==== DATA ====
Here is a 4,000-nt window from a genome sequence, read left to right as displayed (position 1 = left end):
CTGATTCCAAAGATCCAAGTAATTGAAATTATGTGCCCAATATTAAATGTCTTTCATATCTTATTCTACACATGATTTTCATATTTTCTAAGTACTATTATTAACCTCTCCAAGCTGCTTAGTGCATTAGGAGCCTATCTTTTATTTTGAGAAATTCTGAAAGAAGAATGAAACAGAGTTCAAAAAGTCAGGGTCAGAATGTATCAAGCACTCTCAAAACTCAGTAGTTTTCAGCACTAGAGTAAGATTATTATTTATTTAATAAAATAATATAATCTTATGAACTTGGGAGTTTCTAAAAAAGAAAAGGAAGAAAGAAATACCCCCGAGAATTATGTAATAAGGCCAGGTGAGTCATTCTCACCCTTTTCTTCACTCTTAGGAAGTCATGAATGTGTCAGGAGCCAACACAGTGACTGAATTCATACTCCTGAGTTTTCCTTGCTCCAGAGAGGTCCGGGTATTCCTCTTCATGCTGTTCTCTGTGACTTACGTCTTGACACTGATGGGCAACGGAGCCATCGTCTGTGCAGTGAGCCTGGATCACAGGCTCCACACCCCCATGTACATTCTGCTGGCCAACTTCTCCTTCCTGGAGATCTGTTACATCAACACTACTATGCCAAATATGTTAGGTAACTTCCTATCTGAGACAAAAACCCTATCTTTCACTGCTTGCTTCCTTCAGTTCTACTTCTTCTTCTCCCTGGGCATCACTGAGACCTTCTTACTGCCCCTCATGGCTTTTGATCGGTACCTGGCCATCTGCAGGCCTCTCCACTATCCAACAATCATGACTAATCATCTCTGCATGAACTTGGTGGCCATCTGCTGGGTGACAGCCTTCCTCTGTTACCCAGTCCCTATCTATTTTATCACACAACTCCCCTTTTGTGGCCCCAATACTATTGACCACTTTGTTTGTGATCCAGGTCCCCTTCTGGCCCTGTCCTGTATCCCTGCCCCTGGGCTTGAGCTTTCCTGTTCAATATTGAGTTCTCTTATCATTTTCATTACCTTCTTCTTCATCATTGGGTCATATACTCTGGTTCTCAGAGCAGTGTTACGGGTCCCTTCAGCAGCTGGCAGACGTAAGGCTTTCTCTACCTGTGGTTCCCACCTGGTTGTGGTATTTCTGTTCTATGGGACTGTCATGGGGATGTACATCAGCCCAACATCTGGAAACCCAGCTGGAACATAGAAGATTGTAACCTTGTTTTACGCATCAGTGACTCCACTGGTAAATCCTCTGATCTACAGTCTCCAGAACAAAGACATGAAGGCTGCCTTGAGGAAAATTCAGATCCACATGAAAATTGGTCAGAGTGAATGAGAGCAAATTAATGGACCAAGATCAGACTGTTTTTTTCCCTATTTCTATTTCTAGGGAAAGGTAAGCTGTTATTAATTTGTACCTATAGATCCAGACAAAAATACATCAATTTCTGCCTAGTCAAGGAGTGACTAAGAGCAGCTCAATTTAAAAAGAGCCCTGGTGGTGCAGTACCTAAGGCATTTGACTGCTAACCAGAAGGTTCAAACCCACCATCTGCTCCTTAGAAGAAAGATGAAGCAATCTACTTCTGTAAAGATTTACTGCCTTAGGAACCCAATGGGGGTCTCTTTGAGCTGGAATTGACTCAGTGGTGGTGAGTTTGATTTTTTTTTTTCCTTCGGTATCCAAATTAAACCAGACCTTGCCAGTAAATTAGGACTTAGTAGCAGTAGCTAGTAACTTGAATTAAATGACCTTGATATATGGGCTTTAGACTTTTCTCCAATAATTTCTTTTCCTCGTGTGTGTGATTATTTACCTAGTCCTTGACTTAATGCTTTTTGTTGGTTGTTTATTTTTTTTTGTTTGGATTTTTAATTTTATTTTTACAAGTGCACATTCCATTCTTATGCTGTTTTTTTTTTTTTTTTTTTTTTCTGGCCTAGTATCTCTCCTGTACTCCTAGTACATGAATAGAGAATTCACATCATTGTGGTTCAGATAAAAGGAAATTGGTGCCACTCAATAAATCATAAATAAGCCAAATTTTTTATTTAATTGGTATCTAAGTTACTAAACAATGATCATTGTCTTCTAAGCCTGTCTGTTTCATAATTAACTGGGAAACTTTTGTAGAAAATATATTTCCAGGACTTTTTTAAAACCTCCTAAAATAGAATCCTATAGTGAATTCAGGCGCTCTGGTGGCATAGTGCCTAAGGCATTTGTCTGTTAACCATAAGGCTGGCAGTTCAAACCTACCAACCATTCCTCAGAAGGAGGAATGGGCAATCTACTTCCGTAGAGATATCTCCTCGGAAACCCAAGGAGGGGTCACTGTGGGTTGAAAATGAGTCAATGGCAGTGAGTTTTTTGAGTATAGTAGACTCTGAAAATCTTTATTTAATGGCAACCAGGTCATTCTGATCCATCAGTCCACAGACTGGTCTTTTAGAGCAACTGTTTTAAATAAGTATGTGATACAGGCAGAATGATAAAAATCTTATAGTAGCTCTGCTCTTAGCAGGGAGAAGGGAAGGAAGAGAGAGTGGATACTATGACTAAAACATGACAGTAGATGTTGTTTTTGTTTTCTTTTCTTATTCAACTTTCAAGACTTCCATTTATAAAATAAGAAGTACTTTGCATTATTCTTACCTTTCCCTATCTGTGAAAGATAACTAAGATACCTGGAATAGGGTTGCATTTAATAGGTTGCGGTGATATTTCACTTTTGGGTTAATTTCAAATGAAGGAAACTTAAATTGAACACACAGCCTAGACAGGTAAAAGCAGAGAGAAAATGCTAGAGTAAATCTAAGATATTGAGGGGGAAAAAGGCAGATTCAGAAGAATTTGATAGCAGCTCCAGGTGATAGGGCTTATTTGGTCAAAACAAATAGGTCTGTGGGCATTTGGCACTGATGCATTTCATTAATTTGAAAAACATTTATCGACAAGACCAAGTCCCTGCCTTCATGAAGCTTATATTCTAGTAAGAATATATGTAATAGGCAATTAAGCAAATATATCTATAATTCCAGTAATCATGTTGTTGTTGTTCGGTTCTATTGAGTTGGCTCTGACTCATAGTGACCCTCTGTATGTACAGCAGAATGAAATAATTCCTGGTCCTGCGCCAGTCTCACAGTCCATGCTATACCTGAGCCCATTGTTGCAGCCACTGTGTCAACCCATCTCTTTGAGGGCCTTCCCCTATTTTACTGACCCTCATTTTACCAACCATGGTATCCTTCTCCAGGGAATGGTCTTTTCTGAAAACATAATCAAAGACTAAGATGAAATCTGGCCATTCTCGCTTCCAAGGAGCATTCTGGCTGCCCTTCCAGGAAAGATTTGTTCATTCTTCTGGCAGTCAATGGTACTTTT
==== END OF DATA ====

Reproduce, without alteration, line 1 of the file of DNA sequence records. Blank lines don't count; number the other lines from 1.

Here is a 4,000-nt window from a genome sequence, read left to right as displayed (position 1 = left end):